This features more new characters, though Howl and friends appear more heavily than they did in book two. Sophie and sidekick Waif (a dog) make a welcome appearance, though the strange house with its ‘two’ rooms and magical ways of twists and turns to find others is a fabulous character itself. Well worked out, and great fun. I felt the ending seemed a little too fast; still, this is not one to miss out on, though this is better than the second, but not as good as the first.
Strange Bedpersons, Jennifer Crusie
Wasn’t sure I was going to enjoy this at first. Like Manhunting, it took a few pages to get into the story, but I like the juxtaposition of views and opposing lifestyles in this. It’s somewhat amazing the author makes a romance between such disparate people believable. The plot resolves well, and some disagreements leading up to a wonderful scene at a very public dinner table are a delight.
The Incredible Journey, Sheila Burnford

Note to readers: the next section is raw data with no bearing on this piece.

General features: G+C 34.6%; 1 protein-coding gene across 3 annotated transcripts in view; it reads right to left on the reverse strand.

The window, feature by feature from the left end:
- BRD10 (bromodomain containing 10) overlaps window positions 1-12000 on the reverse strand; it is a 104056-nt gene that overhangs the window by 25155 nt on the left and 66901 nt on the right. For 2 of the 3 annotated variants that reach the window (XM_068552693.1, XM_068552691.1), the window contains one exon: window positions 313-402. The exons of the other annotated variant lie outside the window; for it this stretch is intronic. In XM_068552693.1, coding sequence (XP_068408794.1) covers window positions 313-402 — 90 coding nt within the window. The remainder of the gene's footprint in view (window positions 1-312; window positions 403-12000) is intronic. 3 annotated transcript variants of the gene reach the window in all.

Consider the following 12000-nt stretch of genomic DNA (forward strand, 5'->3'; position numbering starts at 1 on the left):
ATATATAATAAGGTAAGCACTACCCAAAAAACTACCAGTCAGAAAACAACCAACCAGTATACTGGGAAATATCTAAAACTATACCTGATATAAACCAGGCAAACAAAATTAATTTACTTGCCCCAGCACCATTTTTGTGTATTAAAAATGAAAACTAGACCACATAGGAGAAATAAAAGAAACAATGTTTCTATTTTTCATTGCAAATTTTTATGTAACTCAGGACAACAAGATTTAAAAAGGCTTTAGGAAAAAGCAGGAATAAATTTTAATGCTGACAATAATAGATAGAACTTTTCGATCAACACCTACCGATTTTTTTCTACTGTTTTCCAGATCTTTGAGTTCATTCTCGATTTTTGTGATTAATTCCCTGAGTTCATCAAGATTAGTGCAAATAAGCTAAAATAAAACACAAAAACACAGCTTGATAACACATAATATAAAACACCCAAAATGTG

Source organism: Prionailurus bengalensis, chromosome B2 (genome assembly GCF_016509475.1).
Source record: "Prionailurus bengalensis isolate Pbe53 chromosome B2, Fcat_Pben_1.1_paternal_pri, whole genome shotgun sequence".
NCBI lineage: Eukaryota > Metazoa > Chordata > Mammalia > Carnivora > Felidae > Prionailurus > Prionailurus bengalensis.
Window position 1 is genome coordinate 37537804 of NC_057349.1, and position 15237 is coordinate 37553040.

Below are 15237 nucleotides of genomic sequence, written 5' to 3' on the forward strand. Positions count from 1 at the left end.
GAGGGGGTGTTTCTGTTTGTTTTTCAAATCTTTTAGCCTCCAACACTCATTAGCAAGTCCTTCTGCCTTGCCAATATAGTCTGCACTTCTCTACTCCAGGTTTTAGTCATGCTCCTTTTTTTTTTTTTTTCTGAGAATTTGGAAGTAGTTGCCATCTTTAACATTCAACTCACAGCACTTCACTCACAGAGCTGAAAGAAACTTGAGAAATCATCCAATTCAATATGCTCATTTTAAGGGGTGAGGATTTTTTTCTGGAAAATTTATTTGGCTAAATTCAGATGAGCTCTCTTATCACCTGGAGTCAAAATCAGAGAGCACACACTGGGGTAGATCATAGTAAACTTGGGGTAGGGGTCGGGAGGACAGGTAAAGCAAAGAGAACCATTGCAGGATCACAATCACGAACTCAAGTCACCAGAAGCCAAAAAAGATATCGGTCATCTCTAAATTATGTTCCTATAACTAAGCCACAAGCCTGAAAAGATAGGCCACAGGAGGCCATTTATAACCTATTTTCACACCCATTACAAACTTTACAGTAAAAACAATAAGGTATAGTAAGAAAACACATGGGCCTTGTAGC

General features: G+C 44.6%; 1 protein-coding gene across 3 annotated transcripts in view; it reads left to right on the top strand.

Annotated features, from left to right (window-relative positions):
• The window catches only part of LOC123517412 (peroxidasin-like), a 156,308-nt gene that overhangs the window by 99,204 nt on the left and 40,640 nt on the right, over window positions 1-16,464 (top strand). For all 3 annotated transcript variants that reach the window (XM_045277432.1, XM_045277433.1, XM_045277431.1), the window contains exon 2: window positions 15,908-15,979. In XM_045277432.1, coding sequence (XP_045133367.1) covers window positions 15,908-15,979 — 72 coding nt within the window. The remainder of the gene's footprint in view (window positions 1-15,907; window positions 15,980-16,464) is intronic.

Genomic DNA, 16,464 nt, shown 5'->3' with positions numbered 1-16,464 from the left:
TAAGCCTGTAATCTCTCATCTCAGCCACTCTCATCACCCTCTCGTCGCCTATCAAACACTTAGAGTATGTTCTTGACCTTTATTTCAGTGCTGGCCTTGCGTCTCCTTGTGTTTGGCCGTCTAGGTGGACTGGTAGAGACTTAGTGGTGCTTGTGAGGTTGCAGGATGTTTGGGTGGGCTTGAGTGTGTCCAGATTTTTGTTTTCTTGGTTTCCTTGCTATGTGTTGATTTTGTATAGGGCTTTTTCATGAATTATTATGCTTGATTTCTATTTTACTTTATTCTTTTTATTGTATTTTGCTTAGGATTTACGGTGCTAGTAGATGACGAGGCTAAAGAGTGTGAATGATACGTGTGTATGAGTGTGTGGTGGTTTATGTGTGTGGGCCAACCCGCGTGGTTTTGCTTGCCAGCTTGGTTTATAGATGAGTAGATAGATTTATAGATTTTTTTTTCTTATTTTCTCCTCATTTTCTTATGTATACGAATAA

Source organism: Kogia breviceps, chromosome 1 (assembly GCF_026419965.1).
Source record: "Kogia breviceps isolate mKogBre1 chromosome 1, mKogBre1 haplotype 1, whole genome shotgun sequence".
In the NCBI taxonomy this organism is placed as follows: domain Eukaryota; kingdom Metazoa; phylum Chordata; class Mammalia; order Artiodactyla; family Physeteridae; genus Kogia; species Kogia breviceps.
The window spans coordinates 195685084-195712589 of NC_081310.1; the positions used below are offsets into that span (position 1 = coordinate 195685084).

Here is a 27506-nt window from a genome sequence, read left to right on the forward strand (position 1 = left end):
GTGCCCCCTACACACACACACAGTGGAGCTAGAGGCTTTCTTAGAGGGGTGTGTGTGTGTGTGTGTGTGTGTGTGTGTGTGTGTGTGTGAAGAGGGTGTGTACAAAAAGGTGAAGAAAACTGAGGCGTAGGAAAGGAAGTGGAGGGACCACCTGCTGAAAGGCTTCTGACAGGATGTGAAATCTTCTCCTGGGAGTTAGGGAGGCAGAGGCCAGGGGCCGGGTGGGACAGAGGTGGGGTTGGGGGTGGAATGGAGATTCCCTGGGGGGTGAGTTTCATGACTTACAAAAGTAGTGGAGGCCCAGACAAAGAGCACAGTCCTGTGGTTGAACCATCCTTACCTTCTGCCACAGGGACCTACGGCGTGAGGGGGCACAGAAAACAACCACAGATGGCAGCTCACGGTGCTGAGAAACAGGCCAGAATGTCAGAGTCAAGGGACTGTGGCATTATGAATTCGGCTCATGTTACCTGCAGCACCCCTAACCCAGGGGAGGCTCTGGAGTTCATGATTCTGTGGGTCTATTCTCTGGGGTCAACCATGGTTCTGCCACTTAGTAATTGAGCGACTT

I’m revisiting some older loves, including childhood favourites, and remember devouring this book as a child. I freely admit I went through a phase of reading almost nothing but animal adventures, including this understandable classic. Although the references to using dogs as gun dogs were something I had to set aside then as much as now, the overall story of three animals overcoming adversity to reach home is one that touches many animal lovers, and remains unforgettable.
Have done the edits on Sweet Temptations. Release still planned for March. Just waiting on the galley proof to read. As promised, here’s the first look at the blurb, which I’m really pleased with:
Brinley Delvaux loves to bake tempting treats that can change people’s lives. But when he moves to a quaint seaside town in order to alter his own, the last complication he needs is falling for Jack Brewer, a man whose sudden appearance messes up Brinley’s timetable to renovate the old Holberton place, as well as his plans for a quiet future.
Worse, Jack is a normal human, whereas Brinley is one of the Gifted, with powers most people cannot comprehend and which Brinley isn’t at liberty to share. Spending time with Jack is potentially dangerous for at least one of them, and Brinley’s seeking a quiet future separate from his past with the Gifted community.
There’s only one answer… to use his powers to solve the problem of Jack. Aside from some personal trauma, what could possibly go wrong?
Stay happy and healthy!